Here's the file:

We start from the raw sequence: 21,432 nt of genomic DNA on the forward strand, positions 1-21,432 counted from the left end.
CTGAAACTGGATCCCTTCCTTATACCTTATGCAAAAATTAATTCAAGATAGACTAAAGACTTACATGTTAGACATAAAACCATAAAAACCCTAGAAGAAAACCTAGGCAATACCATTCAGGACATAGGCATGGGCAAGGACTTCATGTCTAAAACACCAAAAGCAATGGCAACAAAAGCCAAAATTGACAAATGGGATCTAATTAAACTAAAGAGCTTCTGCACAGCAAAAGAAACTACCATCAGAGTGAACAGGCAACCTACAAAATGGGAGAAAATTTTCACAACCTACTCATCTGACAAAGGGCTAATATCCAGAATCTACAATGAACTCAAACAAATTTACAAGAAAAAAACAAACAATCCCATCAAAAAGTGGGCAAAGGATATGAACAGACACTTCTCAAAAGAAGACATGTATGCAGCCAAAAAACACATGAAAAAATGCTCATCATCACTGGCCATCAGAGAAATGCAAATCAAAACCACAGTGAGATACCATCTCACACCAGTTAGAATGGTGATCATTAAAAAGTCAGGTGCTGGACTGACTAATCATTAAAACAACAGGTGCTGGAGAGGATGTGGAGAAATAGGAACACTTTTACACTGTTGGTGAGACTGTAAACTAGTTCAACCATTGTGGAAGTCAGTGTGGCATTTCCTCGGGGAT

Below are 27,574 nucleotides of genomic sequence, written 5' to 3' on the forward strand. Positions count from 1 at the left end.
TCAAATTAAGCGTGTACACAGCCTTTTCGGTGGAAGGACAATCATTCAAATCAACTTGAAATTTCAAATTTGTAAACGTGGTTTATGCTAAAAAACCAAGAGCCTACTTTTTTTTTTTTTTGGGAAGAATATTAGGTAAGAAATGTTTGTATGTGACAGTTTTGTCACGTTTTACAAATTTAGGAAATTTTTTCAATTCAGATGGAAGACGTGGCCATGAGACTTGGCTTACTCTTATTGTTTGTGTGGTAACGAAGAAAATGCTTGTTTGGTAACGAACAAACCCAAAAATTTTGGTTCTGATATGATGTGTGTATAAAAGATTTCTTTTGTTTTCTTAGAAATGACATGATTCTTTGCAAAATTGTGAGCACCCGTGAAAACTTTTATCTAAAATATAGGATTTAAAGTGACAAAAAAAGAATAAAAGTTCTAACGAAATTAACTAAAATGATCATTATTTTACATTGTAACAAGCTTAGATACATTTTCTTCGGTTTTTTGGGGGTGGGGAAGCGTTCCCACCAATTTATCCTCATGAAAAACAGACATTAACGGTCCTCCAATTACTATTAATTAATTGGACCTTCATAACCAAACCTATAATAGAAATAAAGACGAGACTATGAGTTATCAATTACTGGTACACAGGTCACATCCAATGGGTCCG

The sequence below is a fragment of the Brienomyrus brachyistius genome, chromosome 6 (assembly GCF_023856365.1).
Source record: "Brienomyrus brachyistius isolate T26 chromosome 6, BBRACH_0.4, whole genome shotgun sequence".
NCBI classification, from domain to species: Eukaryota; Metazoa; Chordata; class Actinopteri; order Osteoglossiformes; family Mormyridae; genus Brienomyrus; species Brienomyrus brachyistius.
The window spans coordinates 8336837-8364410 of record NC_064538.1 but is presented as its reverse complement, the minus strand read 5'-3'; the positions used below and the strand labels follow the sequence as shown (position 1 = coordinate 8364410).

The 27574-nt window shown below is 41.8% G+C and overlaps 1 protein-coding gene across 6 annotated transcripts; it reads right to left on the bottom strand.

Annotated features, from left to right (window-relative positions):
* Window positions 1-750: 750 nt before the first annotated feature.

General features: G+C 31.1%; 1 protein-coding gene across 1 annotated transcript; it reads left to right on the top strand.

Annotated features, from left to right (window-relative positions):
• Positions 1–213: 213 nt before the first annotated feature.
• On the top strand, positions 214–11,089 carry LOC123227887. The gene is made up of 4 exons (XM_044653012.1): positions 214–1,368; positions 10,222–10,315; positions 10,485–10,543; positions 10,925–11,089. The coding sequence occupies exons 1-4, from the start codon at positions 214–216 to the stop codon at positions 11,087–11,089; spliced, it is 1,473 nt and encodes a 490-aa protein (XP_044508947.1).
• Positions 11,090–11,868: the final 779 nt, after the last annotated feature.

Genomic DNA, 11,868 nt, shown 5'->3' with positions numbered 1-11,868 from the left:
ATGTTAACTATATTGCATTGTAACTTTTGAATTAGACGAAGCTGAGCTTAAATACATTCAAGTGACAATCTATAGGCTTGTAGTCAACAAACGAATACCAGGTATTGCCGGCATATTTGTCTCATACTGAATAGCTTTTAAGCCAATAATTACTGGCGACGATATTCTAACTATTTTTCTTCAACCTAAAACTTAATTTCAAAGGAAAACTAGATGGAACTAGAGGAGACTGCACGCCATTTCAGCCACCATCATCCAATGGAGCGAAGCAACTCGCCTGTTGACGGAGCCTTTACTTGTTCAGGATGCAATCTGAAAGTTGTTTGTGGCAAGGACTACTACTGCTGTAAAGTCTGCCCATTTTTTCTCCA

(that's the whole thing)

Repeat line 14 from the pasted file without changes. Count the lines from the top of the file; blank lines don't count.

• Positions 1–213: 213 nt before the first annotated feature.